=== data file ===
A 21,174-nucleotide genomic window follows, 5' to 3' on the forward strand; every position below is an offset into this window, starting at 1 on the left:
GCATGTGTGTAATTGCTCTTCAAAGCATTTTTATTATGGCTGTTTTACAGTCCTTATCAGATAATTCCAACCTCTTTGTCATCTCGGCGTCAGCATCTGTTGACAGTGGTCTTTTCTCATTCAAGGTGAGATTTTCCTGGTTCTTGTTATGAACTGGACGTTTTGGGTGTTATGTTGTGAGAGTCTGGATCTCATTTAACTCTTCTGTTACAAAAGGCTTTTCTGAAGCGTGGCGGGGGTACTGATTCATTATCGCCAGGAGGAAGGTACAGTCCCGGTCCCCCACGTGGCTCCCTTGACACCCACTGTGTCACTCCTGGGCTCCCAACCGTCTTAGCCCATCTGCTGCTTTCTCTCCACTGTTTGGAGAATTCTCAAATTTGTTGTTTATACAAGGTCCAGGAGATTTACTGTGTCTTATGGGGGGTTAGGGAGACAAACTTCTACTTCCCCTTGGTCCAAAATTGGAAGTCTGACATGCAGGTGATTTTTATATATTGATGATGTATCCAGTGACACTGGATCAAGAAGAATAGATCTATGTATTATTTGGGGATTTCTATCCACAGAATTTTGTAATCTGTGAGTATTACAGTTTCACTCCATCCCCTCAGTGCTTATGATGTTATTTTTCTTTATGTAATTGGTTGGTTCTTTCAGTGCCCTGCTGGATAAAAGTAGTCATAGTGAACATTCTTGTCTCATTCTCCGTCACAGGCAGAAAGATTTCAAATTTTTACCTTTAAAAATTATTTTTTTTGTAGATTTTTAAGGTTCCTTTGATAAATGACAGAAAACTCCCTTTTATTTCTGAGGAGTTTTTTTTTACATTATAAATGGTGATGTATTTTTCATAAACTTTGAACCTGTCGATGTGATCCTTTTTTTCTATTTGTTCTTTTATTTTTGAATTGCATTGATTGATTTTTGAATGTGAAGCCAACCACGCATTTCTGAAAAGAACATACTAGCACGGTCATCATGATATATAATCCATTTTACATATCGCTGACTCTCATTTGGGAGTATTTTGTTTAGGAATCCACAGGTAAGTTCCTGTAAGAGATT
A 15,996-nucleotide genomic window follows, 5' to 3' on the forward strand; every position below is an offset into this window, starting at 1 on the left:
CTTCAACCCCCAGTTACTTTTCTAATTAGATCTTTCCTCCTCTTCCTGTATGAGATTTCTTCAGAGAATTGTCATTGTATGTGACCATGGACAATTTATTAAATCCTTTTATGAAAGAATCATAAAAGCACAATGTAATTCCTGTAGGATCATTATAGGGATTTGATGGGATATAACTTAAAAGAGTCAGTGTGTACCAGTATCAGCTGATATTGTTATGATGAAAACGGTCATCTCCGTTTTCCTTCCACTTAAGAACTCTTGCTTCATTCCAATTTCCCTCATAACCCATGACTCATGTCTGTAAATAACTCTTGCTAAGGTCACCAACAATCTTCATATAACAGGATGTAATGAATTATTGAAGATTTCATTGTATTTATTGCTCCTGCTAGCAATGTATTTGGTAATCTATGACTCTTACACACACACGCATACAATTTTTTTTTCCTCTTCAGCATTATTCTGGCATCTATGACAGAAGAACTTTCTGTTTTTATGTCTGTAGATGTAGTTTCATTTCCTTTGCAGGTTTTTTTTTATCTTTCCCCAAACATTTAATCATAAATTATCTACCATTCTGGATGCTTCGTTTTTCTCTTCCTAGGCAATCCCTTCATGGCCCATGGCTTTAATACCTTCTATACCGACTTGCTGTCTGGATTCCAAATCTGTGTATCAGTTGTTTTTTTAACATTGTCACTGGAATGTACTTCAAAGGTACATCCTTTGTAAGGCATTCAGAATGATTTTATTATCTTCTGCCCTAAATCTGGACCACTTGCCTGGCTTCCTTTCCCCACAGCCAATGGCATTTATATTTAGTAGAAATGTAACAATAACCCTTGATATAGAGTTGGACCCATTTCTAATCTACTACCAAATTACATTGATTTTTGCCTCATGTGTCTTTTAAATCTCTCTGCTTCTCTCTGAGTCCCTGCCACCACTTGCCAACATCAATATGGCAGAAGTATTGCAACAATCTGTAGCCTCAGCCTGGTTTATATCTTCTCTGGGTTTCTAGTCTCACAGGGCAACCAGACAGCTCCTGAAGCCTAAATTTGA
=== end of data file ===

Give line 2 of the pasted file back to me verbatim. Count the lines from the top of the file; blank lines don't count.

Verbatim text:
GCATGTGTGTAATTGCTCTTCAAAGCATTTTTATTATGGCTGTTTTACAGTCCTTATCAGATAATTCCAACCTCTTTGTCATCTCGGCGTCAGCATCTGTTGACAGTGGTCTTTTCTCATTCAAGGTGAGATTTTCCTGGTTCTTGTTATGAACTGGACGTTTTGGGTGTTATGTTGTGAGAGTCTGGATCTCATTTAACTCTTCTGTTACAAAAGGCTTTTCTGAAGCGTGGCGGGGGTACTGATTCATTATCGCCAGGAGGAAGGTACAGTCCCGGTCCCCCACGTGGCTCCCTTGACACCCACTGTGTCACTCCTGGGCTCCCAACCGTCTTAGCCCATCTGCTGCTTTCTCTCCACTGTTTGGAGAATTCTCAAATTTGTTGTTTATACAAGGTCCAGGAGATTTACTGTGTCTTATGGGGGGTTAGGGAGACAAACTTCTACTTCCCCTTGGTCCAAAATTGGAAGTCTGACATGCAGGTGATTTTTATATATTGATGATGTATCCAGTGACACTGGATCAAGAAGAATAGATCTATGTATTATTTGGGGATTTCTATCCACAGAATTTTGTAATCTGTGAGTATTACAGTTTCACTCCATCCCCTCAGTGCTTATGATGTTATTTTTCTTTATGTAATTGGTTGGTTCTTTCAGTGCCCTGCTGGATAAAAGTAGTCATAGTGAACATTCTTGTCTCATTCTCCGTCACAGGCAGAAAGATTTCAAATTTTTACCTTTAAAAATTATTTTTTTTGTAGATTTTTAAGGTTCCTTTGATAAATGACAGAAAACTCCCTTTTATTTCTGAGGAGTTTTTTTTTACATTATAAATGGTGATGTATTTTTCATAAACTTTGAACCTGTCGATGTGATCCTTTTTTTCTATTTGTTCTTTTATTTTTGAATTGCATTGATTGATTTTTGAATGTGAAGCCAACCACGCATTTCTGAAAAGAACATACTAGCACGGTCATCATGATATATAATCCATTTTACATATCGCTGACTCTCATTTGGGAGTATTTTGTTTAGGAATCCACAGGTAAGTTCCTGTAAGAGATT